P'nyang: Prime Minister James Marape said in Parliament in December that the State negotiating team was working towards a gas agreement for the P'nyang project in Western Province.
He said the heads of agreement had been secured and were moving into the next level of agreements to ensure the project was in order.
The agreement incorporates fiscal, regulatory and licensing terms that were negotiated and gives the State, at cost, an additional 10% of the project.
But, it is not over yet: "In the next phase, we will be engaging with the Western government," Marape said
Pasca A: In July, Petroleum and Energy Minister Kerenga Kua said the K2.7 billion Pasca A gas project in Gulf was expected to get off the ground soon following talks between the State and developer Twinza.
Kua claimed the deal reached between the State negotiating team and Twinza as the best by far in terms of petroleum resource development in the country.
The project is 95km south of Gulf Province and 100m deep.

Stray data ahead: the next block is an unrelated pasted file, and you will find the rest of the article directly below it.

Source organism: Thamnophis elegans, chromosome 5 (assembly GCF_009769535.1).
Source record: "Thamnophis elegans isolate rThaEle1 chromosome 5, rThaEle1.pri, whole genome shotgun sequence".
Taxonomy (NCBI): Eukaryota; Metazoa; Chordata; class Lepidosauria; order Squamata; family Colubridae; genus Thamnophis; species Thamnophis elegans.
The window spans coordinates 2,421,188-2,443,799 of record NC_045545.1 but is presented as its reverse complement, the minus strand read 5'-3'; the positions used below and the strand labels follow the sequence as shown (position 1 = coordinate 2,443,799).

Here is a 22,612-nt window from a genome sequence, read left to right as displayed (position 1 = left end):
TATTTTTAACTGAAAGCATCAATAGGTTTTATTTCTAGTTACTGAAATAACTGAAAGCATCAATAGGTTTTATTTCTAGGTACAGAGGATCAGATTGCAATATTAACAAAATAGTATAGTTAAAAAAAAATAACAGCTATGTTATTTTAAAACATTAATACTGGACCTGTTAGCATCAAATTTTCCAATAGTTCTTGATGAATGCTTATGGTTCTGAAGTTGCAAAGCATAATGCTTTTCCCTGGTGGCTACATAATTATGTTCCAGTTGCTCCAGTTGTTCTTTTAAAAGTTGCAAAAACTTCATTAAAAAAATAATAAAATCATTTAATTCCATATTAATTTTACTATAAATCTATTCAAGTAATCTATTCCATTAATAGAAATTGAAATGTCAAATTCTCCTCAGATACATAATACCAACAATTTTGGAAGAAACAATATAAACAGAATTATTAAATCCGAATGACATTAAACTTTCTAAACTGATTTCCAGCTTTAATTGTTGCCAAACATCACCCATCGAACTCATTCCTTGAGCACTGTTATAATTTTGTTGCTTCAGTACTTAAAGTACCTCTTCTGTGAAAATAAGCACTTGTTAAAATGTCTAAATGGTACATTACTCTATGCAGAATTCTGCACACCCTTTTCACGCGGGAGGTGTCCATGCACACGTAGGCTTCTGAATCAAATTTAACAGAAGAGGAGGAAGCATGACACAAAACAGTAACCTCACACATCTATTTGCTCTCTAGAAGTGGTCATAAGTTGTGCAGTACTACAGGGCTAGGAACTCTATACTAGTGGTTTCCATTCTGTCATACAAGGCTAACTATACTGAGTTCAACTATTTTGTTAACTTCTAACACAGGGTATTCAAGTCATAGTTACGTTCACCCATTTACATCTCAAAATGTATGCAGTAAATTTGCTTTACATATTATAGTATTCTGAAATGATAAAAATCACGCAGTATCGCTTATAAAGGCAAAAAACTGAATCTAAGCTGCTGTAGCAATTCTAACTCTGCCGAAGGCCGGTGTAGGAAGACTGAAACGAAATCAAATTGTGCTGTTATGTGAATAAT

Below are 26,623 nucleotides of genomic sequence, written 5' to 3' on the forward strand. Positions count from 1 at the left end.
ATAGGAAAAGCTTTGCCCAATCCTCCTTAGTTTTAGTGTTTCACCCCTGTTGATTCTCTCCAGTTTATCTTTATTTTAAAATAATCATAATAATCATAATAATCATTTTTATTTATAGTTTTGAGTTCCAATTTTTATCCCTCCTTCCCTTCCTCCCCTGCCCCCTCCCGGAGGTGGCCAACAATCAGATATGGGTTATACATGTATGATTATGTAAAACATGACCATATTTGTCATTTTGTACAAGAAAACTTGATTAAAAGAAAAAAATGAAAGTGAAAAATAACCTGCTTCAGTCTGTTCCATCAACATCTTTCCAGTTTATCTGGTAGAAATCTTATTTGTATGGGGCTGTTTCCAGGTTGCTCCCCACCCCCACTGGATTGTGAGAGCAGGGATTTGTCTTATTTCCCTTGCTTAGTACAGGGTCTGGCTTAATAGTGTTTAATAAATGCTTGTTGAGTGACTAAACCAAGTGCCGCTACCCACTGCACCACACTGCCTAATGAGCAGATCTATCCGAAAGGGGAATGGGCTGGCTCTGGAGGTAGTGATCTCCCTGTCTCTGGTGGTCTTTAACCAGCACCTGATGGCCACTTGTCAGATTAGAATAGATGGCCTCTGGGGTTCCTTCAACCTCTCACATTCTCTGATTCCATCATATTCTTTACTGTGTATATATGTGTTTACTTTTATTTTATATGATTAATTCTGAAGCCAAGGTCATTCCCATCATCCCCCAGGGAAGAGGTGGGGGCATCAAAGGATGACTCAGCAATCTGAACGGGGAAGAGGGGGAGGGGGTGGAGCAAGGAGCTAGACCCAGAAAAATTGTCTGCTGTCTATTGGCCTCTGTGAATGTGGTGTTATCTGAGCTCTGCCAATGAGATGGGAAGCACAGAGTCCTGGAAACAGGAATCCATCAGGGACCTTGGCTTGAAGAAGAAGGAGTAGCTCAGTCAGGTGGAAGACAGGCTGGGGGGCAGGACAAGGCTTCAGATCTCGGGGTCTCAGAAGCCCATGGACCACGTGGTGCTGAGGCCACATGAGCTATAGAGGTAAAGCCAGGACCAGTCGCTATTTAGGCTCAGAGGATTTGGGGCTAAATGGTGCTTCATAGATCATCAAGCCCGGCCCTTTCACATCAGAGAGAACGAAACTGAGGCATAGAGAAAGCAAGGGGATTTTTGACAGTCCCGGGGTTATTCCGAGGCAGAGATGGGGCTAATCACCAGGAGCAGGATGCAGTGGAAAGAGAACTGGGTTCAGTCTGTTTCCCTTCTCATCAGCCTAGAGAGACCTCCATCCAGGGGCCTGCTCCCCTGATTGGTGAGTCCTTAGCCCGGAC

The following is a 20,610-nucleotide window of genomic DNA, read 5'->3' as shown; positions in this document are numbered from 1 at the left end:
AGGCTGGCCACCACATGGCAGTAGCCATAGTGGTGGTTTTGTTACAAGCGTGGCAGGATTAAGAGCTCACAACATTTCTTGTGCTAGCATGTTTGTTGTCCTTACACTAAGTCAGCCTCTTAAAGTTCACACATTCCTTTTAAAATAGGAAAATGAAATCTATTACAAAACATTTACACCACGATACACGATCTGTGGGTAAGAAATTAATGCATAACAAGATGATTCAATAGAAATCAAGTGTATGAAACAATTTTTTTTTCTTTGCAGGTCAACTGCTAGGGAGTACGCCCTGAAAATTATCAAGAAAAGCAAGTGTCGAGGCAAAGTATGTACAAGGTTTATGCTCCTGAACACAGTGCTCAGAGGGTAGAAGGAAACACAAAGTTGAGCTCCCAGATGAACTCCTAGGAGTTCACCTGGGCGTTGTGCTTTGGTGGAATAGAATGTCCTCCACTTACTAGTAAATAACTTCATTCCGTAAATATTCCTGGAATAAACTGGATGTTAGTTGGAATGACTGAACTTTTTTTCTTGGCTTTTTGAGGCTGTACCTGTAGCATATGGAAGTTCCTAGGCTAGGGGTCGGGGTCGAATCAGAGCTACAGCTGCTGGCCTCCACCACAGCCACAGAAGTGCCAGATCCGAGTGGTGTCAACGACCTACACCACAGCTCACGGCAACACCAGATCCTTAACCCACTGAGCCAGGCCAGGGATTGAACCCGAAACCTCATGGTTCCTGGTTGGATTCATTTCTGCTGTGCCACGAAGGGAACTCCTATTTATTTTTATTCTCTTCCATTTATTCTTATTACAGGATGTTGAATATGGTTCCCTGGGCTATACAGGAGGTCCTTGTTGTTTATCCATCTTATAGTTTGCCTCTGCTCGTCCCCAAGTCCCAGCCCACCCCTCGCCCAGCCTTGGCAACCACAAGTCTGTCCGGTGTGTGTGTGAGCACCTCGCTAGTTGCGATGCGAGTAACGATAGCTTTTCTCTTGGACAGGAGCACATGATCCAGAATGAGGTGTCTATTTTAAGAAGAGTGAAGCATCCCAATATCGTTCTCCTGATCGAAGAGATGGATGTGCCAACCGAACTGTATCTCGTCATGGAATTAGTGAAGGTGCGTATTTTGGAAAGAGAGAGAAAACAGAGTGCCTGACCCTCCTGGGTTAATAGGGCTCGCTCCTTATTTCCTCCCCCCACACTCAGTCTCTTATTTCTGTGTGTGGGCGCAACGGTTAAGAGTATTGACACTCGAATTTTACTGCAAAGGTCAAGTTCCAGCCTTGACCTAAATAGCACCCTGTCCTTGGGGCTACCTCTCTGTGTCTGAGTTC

Kua said the volume of reserves was 0.4 billion cubic feet. "This project throughout its life will give us a total benefit package of 55%, calculated on what financial modellers, and economists called as nominal cash flow basis," he said.
The 55% is made up of 2% royalty, according to the Oil and Gas Act (1998). There is no specific landowner as the resource is offshore, but benefits will go to the Gulf provincial government.
Twinza country manager Roppe Uyassi said first production was planned for the third quarter of 2025.
Twinza chief executive officer Robert Gard in August said the project would go ahead once the gas agreement was signed and the petroleum development licence (PDL) is approved.
"We are awaiting finalisation and signing of the gas agreement and approval of the petroleum development licence. We are ready to proceed with front-end engineering design and project financing arrangements," he said.